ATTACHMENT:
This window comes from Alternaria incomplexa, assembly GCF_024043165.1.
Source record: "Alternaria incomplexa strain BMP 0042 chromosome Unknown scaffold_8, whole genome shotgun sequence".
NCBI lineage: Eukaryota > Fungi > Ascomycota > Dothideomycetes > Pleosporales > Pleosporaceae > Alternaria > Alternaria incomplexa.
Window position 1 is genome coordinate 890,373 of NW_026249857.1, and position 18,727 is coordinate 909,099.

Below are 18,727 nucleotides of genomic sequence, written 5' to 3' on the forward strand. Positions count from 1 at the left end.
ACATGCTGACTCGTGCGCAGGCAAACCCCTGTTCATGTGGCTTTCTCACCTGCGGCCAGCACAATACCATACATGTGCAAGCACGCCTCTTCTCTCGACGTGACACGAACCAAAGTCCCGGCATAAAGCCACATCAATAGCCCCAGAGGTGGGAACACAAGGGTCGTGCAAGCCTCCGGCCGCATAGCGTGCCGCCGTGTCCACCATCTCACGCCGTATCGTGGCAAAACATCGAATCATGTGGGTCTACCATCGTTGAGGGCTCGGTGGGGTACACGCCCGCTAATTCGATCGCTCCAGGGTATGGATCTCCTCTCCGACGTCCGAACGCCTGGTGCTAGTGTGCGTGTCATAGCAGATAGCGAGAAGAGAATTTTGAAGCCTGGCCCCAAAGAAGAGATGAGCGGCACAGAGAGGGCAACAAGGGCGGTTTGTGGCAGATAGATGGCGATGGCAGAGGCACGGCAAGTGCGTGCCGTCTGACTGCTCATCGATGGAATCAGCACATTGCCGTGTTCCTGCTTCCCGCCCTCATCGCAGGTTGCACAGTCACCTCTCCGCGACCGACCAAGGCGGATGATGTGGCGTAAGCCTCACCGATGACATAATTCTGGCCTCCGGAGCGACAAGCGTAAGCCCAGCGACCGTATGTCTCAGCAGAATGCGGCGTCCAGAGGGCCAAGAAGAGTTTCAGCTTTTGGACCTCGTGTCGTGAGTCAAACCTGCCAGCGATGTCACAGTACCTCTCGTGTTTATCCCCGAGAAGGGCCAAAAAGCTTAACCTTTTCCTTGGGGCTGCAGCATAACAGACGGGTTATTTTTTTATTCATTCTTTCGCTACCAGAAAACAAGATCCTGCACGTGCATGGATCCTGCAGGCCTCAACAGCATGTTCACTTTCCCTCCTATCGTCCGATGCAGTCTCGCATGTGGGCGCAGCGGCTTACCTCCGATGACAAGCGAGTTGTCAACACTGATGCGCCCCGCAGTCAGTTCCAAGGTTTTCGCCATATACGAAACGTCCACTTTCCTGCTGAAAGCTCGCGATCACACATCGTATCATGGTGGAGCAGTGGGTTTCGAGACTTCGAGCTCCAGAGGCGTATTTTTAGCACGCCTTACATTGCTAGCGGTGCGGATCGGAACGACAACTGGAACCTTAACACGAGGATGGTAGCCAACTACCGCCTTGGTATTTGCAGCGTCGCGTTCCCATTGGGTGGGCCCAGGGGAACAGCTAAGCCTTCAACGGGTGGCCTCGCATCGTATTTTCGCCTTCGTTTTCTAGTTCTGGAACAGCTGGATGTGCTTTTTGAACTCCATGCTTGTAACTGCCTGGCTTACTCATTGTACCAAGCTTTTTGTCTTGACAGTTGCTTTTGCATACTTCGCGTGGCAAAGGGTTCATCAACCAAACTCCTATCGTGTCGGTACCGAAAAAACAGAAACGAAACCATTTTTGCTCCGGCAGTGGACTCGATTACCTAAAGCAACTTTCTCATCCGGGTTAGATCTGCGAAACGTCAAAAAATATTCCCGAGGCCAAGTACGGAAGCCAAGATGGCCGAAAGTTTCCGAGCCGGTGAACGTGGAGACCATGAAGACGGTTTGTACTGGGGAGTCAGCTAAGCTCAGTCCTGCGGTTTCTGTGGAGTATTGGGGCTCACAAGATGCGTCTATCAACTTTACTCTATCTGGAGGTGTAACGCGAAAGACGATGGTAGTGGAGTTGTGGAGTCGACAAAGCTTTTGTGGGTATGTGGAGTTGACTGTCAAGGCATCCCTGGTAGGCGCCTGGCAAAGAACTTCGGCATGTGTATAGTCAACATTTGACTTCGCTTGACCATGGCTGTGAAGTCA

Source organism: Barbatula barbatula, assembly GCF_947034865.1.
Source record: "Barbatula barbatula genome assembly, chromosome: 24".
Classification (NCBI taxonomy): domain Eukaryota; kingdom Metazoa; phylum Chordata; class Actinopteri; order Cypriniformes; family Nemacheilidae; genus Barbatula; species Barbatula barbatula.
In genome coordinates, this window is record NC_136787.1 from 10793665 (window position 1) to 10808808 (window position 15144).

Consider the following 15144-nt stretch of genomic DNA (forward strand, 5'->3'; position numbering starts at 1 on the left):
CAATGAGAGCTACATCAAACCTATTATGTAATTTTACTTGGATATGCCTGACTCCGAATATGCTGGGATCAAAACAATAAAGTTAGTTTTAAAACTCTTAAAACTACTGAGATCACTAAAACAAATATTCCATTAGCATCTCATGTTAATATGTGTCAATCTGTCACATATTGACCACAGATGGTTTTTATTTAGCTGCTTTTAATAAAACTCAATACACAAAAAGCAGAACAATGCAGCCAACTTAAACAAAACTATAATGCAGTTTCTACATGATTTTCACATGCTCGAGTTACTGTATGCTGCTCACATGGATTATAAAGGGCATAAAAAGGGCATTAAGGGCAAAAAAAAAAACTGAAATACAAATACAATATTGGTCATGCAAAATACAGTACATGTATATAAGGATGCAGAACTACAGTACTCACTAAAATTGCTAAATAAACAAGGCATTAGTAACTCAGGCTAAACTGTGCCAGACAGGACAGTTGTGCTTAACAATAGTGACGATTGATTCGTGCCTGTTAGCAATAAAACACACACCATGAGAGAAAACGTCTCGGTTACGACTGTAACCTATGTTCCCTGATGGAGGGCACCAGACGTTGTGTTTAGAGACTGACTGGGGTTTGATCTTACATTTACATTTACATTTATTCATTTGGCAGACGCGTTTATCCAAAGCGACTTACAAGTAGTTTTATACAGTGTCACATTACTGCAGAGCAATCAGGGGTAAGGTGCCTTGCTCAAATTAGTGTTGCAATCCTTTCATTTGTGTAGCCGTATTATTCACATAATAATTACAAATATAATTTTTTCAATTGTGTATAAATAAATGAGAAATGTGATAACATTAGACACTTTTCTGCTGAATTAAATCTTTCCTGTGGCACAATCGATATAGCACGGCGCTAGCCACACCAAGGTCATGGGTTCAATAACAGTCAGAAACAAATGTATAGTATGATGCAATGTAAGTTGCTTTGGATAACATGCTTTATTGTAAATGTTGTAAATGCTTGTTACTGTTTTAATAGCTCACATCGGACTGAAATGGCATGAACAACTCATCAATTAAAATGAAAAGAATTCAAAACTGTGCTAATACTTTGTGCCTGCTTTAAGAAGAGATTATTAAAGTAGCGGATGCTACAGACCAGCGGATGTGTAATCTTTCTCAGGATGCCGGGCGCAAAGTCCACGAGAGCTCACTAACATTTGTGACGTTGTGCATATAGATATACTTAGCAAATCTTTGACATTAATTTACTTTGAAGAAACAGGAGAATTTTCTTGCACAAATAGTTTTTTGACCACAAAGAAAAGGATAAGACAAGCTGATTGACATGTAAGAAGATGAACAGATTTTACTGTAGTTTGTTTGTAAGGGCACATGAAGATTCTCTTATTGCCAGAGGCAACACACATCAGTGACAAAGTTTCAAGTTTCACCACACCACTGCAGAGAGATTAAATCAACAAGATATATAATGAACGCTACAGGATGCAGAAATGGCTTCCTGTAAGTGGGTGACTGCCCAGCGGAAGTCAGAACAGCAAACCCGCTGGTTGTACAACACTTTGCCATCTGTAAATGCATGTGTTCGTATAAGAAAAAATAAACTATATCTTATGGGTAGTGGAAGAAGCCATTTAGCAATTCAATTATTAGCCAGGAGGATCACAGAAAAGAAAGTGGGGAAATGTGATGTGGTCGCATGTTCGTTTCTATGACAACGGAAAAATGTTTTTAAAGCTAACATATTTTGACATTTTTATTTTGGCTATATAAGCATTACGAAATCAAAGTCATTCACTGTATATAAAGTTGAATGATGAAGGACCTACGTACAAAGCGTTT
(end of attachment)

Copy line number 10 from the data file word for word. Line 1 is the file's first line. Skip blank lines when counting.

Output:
In genome coordinates, this window is record NC_136787.1 from 10793665 (window position 1) to 10808808 (window position 15144).